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California Doctor Convicted Of Murder After Patients Overdose On Massive Amounts Of Painkillers

October 31, 2015  |  Posted by: JammedUp Staff
California Doctor Convicted Of Murder After Patients Overdose On Massive Amounts Of Painkillers

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A California doctor was found guilty of murder Friday in a landmark case for killing three patients who overdosed on what a prosecutor called “crazy, outrageous amounts” of painkillers she prescribed.

The second-degree murder convictions of Dr. Hsiu-Ying “Lisa” Tseng were the first against a U.S. doctor for recklessly prescribing drugs, the Los Angeles district attorney’s office said.

It’s rare to bring homicide charges against a physician, but the case came amid a prescription drug abuse epidemic that has led lawmakers to try to rein in so-called pill mills that dole out medications with little scrutiny.

You can’t hide behind a white lab coat and commit crimes,” Deputy District Attorney John Niedermann said. “Writing a prescription to someone knowing that they’re going to abuse it and potentially die was the theory of second-degree murder that we had.”

A dozen of Tseng’s patients died, though prosecutors only brought three murder charges because of other factors involved in some of those deaths, such as drugs prescribed by other doctors and a possible suicide

Tseng, 45, showed no emotion as the convictions were read aloud, though her lawyer said she was emotional and very upset later.

NICK UT/AP Dr Hsiu Ying "Lisa" Tseng listens in court during her arraignment, in Los Angeles.

NICK UT/AP
Dr Hsiu Ying “Lisa” Tseng listens in court during her arraignment, in Los Angeles.

Jurors deliberated for 10 days before reaching the verdicts. She was also convicted of illegally writing prescriptions for two of the deceased patients and 16 other people, including two undercover agents who were investigating how easily she prescribed addictive pain pills after brief office visits. She was acquitted of illegally writing a hydrocodone prescription to a third undercover officer.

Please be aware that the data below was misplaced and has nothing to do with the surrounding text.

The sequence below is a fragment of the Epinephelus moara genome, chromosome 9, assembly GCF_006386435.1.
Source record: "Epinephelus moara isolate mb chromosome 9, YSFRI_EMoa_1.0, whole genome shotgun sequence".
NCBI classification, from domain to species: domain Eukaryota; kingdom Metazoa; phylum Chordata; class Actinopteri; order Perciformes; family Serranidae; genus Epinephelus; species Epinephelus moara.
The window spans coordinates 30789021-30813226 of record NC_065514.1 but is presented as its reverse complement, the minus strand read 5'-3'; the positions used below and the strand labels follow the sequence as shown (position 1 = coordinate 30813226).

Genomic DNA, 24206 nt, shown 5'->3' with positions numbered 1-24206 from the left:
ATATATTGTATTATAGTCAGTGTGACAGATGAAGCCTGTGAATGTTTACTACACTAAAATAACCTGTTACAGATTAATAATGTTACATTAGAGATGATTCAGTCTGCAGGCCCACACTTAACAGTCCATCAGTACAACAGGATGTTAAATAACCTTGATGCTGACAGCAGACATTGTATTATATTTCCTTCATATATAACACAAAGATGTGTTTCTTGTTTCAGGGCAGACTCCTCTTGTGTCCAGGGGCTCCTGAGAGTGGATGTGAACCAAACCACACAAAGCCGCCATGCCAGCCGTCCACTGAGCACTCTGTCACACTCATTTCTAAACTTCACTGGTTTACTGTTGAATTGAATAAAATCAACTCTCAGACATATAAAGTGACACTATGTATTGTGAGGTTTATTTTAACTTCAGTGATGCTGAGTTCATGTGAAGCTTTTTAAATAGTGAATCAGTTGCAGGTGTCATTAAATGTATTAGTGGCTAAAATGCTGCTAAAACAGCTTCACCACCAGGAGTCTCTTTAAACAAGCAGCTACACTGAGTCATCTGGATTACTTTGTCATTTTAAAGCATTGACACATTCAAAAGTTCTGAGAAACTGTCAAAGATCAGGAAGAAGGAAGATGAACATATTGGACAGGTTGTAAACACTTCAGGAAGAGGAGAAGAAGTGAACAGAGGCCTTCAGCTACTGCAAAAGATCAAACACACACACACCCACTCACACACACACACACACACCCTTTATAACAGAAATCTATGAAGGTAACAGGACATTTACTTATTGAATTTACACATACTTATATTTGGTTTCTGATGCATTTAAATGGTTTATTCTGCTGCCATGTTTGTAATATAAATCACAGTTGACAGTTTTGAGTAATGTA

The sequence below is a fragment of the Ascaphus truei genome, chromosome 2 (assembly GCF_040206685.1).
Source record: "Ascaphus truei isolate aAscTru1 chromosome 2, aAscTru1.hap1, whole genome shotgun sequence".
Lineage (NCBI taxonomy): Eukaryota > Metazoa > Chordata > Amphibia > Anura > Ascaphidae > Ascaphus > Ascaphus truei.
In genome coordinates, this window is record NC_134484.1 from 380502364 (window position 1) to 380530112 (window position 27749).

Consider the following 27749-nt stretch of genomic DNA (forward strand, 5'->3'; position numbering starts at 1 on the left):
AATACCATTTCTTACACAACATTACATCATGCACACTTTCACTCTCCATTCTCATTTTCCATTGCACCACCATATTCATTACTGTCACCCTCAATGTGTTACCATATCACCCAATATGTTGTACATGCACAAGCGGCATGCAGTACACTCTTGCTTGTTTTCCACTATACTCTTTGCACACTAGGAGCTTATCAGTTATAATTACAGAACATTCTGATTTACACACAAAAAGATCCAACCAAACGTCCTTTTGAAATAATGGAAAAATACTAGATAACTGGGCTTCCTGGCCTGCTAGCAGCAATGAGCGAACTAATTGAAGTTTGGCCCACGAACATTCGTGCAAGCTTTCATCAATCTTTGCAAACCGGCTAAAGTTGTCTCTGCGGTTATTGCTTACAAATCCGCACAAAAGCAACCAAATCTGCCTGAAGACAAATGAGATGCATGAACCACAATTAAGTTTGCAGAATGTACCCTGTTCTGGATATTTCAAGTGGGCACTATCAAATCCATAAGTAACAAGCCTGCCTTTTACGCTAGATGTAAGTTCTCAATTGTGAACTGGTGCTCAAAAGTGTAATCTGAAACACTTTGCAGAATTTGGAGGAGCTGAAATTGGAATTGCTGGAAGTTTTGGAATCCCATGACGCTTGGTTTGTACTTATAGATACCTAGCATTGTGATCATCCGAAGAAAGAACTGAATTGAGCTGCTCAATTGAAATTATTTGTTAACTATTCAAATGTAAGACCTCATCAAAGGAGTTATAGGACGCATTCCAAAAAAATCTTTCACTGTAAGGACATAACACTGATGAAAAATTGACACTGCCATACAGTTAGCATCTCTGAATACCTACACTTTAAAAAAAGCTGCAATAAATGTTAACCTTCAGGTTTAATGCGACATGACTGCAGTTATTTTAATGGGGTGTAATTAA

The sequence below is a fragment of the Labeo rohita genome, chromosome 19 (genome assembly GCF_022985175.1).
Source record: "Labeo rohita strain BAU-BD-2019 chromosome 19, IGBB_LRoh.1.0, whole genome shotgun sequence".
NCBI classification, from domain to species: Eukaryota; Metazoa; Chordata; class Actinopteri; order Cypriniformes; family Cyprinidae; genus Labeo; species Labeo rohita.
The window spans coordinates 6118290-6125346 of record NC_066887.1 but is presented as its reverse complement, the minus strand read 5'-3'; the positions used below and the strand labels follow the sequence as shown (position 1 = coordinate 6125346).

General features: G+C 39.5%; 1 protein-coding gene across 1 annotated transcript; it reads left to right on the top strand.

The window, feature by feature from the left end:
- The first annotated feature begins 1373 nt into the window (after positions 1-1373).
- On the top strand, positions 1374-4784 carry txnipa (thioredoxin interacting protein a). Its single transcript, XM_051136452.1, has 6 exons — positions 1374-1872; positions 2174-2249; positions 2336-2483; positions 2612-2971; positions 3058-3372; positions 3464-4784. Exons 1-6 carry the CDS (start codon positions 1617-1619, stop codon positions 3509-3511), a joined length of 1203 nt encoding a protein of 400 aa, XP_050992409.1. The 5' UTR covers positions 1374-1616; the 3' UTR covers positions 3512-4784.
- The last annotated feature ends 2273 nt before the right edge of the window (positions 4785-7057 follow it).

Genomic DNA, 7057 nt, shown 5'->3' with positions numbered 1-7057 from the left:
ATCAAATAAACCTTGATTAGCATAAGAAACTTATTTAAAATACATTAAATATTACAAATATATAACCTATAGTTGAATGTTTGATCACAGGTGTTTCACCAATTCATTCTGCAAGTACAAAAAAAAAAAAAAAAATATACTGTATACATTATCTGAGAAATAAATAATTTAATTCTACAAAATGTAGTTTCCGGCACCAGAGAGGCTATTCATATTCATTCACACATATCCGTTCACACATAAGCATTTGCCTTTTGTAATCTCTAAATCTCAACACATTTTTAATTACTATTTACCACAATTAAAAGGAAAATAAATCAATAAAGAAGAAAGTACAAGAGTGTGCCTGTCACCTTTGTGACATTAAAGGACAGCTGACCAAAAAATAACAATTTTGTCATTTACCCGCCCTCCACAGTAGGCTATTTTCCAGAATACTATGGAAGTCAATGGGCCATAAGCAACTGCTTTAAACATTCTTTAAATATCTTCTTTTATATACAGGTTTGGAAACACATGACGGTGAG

Tseng prescribed “crazy, outrageous amounts of medication” to patients who didn’t need the pills, Niedermann told jurors in Los Angeles County Superior Court during closing arguments. The doctor repeatedly ignored warning signs even after several patients died as she built a new medical clinic in Rowland Heights with the money she made from them, earning $5 million in one three-year period. One patient even overdosed in her office and had to be revived.

“Something is wrong with what you’re doing if your patients are dying,” Niedermann said.

Tseng’s lawyer said her client naively trusted her patients. Defense lawyer Tracy Green said patients testified they were legitimately in pain and later became dependent on the drugs, hiding their addictions by seeing other doctors and picking up prescriptions from different pharmacies.

Green had asked jurors to acquit Tseng on all but one drug count. Tseng shouldn’t have been convicted of anything more than manslaughter and plans to appeal, Green said after the verdict.

“It’s disappointing,” Green said. “I don’t think it bodes well for doctors in America.”

Tseng faces up to life in prison when sentenced Dec. 14. She was convicted of killing Vu Nguyen, 29, of Lake Forest, Steven Ogle, 25, of Palm Desert, and Joseph Rovero, 21, an Arizona State University student from San Ramon. The three died of overdoses between March and December 2009.

ANNE CUSACK/LA TIMES VIA GETTY IMAGES Prosecutor Deputy District Attorney John Niedermann speaks to the jury during closing arguments in the trial of Hsiu-Ying "Lisa" Tseng.

ANNE CUSACK/LA TIMES VIA GETTY IMAGES
Prosecutor Deputy District Attorney John Niedermann speaks to the jury during closing arguments in the trial of Hsiu-Ying “Lisa” Tseng.

Tseng barely kept any records on the three men until she was contacted by the Medical Board of California. She then fabricated charts to make it look like she kept thorough records of diagnoses and noted she was weaning them off drugs, Niedermann said.

Tseng ignored pleas from family members of patients who demanded she stop prescribing drugs to them. April Rovero, who lost her son almost six years ago, said she had waited for justice so long that she almost couldn’t believe it when she heard the words “guilty” uttered repeatedly.

She said her son and others were culpable at some level, but they had lost the ability to stop themselves and Tseng took advantage. If her son were alive today, she’d tell him that his bad choice led to an outcome that could have a broader impact.

“This is something that could make a difference as we turn this doctor overprescribing situation around,” Rovero said. “I wish he was here, certainly, but his life has made a difference.”

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